6. Rotary cockpit control system The general arrangement of the RCC control system is shown in Fig. 4. Such a control system essentially consists of three parts as follows: 1. A computer which is linked to the aircraft #ight control system that computes the magnitude and the speed of cockpit rotation based on the geometry of the maneuver, 2. An ampli"er, which is used to amplify the error signal. The error signal is merely the di!erence between reference orientation and the desired orientation that optimizes the visibility pattern.

S.M. Malaek et al. / Aircraft Design 2 (1999) 105}115


Fig. 4. General arrangement of the RCC control system.

The ampli"er output provides the necessary current to drive the DC motor linked to the cockpit shaft, and 3. A tracking system to suitably perform the cockpit rotation. Once the magnitude and the speed of cockpit rotation are calculated, the remaining task would be to select a suitable model for control system to follow. Controlling cockpit rotation is therefore a tracking problem which is handled by optimization methods. One of the important factors in the design of an RCC control system is the fact that in a turning #ight, the aircraft heading angle is continuously changing. So, in addition to the starting time (t ),  the RCC control system needs to know the following: 1. The time to reach the secondary position (t )  2. The time to leave the secondary position (t )  3. Whether to return to the original position or to move to a third position. The starting time (t ) is in fact related to the change in the aircraft heading angle and as described  earlier, the RCC control system commands to rotate the cockpit as soon as the heading angle exceeds a pre-selected value. The time (t ) would be estimated by using the performance measure (J), which consists of three  elements as follows: E The duration of the cockpit rotation (t !t ),   E The angular acceleration imposed on the pilot due to the cockpit rotation and E The orientation of the vector !I) .  The vector !I) de"nes the opposite direction of the pilot LOS or the orientation of the pilot's back  at the time the aircraft starts to turn, so (!I) "180.0!(I)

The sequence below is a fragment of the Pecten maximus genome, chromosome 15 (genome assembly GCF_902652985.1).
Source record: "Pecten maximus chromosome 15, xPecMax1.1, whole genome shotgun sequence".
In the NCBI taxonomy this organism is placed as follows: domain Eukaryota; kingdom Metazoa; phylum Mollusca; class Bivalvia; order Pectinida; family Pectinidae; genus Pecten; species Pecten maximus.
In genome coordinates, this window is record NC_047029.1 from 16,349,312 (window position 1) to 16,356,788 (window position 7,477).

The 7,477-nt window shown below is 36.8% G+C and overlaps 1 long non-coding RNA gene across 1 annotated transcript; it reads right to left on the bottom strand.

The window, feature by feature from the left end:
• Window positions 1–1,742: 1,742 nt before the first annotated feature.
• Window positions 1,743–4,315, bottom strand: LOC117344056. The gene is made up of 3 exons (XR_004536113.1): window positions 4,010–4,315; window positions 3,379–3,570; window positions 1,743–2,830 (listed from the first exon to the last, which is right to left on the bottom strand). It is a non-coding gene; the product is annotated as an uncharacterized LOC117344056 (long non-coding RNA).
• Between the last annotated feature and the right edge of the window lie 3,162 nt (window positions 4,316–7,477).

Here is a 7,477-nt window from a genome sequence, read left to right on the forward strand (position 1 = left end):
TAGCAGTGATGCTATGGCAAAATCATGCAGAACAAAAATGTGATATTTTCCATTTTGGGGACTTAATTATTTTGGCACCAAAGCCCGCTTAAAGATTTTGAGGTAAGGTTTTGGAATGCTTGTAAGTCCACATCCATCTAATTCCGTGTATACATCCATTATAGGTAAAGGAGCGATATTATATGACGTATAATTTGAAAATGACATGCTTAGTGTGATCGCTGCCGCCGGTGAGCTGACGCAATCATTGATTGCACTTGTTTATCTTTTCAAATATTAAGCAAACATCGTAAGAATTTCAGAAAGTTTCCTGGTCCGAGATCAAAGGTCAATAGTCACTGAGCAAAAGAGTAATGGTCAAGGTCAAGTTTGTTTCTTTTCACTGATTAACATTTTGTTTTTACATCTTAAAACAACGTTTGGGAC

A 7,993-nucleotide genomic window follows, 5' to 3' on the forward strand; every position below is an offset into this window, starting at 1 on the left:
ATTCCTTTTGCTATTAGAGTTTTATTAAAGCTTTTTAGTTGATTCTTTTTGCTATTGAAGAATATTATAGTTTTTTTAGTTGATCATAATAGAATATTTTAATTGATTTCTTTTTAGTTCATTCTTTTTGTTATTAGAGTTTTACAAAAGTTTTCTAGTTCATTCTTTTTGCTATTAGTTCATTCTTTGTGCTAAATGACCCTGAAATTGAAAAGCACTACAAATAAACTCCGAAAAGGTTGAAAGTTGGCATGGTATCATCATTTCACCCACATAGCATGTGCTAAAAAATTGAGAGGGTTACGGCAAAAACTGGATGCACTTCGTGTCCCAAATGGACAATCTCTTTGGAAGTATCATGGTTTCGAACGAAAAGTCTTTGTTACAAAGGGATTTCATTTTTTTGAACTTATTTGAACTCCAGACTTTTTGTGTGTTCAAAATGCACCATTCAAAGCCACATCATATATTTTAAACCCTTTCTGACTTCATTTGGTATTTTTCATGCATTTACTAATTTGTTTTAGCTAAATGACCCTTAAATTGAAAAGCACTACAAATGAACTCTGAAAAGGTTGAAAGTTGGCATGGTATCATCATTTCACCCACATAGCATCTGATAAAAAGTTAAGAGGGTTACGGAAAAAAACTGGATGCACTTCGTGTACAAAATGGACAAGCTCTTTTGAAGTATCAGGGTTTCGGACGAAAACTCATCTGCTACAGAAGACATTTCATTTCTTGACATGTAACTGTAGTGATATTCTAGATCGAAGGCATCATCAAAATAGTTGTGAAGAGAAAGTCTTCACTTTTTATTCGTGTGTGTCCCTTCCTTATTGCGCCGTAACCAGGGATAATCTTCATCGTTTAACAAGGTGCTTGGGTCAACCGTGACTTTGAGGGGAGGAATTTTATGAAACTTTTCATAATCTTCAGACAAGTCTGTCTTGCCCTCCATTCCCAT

S.M. Malaek et al. / Aircraft Design 2 (1999) 105}115

The time (t ) and the the third question, mentioned above, are related to one another and  di$culties arise while computing (t ) in very high-speed turns. Since, in high-speed turns the time  needed to stay at the secondary position (t !t ) is long enough for the aircraft heading angle to   change drastically during that period and therefore, it might not be suitable to return to the original orientation. Therefore, the magnitude of (t !t ) is considered as a design choice and three   di!erent scenarios could be assumed to calculate its value as follows: a. Cockpit remains at its secondary position as long as aircraft controls, which have been used to make the current turn, remain at their secondary positions. b. Cockpit remains at the secondary position only for a speci"c amount of time, for example one second, which is adjustable by the pilot. c. Cockpit remains at its secondary position until rate of change of the aircraft heading angle is lower than a speci"c amount, which is adjustable by the #ight control computer. It turned out that the "rst scenario was suitable for the Arya in the #ight condition under investigation (see case studies).

7. Case studies The RCC control system response in a simple turn of Fig. 3(a) is presented in Figs. 5}7. Figs. 5 and 7 are related to one another. Fig. 5 shows the set of commands given to the Arya to